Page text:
The Man Behind the Mold
Unit #44 / 413 - Saint-Gaudens National Historic Site
Quick! Think of three famous sculptures or statues!
What'd you come up with?
I'll share my three:
1. Mount Rushmore
2. Lincoln Memorial
3. The Statue of Liberty
Now, tell me who created each of yours.
How often do we stare at statues, sculptures, and monuments to important people, but have no idea who made them?
That's the goal of Saint-Gaudens National Historic Site in western New Hampshire: to share about the man behind the mold.
Born in Dublin, Ireland, in 1848 and immigrating to the U.S. at six months due to the potato famine, Augustus Saint-Gaudens became one of America's most respected sculptors.
His most famous works include his first commissioned public monument to Civil War Admiral David Glasgow Farragut (see picture above), a monument to General Shaw and the 54th Massachusetts Regiment of African American Volunteers, and the standing Liberty created for the 1904 $20 coin and still used for gold bullion coins today.
One of Saint-Gaudens' many coin designs. He was the first American sculptor to design fully any American coins.
The Historic Site in his summer residence of Cornish, New Hampshire, serves dual purposes. Appropriately, it displays the studios in which Saint-Gaudens crafted many of his works, particularly when he became ill with cancer and the summer residence became a permanent retreat from New York City.
But the Historic Site is also a place to celebrate Saint-Gaudens' catalogue of pieces. Strolling the beautiful grounds of this estate that once played host to a community of artists, visitors can spot re-castings of a number of Saint-Gaudens' most famous works, along with partake in free tours describing each piece's significance.
Chief among these is the Shaw Memorial, cast for Saint-Gaudens' estate as the final version he envisioned, not the one that graces the Boston Commons. As my Ranger tour-guide explained, this casting includes a number of changes Saint-Gaudens would have liked in the original.
Despite its update, it still includes the incredible detail of the original, such as full-figured men behind the horse (unseen except for only the most perfect of angles), and of particular interest to me, a perspective to make it appear as if there were more men than the sculpting space allowed.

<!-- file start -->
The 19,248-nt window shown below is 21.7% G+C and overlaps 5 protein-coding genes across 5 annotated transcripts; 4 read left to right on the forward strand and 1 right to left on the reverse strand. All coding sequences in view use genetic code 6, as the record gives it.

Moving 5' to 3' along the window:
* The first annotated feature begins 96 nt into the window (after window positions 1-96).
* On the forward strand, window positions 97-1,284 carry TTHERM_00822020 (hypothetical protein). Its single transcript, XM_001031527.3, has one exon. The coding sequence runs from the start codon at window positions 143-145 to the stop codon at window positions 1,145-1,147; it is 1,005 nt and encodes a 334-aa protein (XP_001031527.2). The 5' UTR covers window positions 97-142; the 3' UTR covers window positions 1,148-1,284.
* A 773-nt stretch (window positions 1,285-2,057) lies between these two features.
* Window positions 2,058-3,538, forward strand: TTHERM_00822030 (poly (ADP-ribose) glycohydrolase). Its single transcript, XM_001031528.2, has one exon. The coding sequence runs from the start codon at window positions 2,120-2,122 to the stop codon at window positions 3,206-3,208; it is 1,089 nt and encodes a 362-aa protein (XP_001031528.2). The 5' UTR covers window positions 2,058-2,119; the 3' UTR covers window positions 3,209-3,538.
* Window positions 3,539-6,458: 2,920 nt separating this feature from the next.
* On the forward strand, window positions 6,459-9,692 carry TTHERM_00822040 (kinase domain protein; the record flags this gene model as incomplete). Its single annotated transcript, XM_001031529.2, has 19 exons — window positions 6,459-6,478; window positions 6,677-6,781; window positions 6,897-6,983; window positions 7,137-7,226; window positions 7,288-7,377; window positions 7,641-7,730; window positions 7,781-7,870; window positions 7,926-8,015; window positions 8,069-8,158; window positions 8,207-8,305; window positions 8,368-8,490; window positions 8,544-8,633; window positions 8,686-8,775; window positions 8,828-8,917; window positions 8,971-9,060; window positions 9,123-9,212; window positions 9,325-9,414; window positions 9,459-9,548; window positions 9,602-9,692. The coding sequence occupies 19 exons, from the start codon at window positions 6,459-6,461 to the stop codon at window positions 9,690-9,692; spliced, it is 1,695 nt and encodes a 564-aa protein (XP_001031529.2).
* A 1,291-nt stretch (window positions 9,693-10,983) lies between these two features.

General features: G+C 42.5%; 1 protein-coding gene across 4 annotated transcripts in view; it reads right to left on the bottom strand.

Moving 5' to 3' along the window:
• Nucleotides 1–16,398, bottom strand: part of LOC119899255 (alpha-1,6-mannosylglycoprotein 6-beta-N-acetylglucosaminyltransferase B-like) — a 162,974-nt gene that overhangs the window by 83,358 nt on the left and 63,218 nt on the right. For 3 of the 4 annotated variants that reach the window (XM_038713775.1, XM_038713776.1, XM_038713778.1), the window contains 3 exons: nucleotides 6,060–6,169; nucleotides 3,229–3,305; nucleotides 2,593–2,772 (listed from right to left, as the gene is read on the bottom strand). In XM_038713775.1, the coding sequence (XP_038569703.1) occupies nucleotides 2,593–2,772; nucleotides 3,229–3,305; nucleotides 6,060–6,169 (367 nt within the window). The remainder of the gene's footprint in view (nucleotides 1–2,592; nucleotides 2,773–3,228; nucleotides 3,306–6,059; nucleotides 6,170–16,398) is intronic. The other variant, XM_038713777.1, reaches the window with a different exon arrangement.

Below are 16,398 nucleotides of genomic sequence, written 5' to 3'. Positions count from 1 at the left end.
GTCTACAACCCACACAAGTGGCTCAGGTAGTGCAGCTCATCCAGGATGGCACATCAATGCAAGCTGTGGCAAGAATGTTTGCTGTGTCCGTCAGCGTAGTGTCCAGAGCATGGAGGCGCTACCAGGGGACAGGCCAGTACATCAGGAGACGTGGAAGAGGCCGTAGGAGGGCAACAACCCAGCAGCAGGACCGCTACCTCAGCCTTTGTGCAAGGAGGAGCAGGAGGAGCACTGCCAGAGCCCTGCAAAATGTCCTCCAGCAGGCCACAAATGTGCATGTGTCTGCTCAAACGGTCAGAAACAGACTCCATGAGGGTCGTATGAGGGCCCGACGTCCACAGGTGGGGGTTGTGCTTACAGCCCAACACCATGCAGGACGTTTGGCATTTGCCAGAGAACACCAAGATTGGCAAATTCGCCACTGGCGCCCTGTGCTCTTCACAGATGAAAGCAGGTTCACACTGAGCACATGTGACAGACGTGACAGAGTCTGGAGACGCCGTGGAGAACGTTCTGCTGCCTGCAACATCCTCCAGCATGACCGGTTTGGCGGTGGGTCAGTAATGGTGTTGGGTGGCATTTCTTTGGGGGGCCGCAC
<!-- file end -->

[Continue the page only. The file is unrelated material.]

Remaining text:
Leaving this national park and preparing to write my blog about the experience, it was a good reminder to pay attention to the entirety of art. Just as this blog shows pictures of me touring this site, readers miss Andy taking the photos and providing them for this final product.
So too do we often gaze upon a statue of a great American, and forget the great American who made it.
Saint-Gaudens Highlight (You Can Do)!
1. Ranger-guided Tour of the Grounds
This free, hour long tour takes you around the majority of the grounds and to all the major sculptures. The information presented through the Ranger adds detail necessary to fully appreciate the caliber of Saint-Gaudens' works.
Upcoming Units (COMMENT with recommendations. What should I do at each park? Local interesting detours? Food stops?)
Maine to Massachusetts
-Appalachian National Scenic Trail
-Katahdin Woods and Waters National Monument *New NPS site added 1 week ago*
-Saint Croix Island International Historic Site
-Acadia National Park
-Adams National Historical Park
-Boston African American National Historic Site
-Boston Harbor Islands National Recreation Area
-Boston National Historical Park
-Cape Cod National Seashore
-Frederick Law Olmstead National Historic Site
-John Fitzgerald Kennedy National Historic Site
-Longfellow House-Washington's Headquarters National Historic Site
-Lowell National Historical Park Minute Man National Historical Park
-New Bedford Whaling National Historical Park
-Salem Maritime National Historic Site
-Saugus Iron Works National Historic Site
-Springfield Armory National Historic Site
The journey thus far: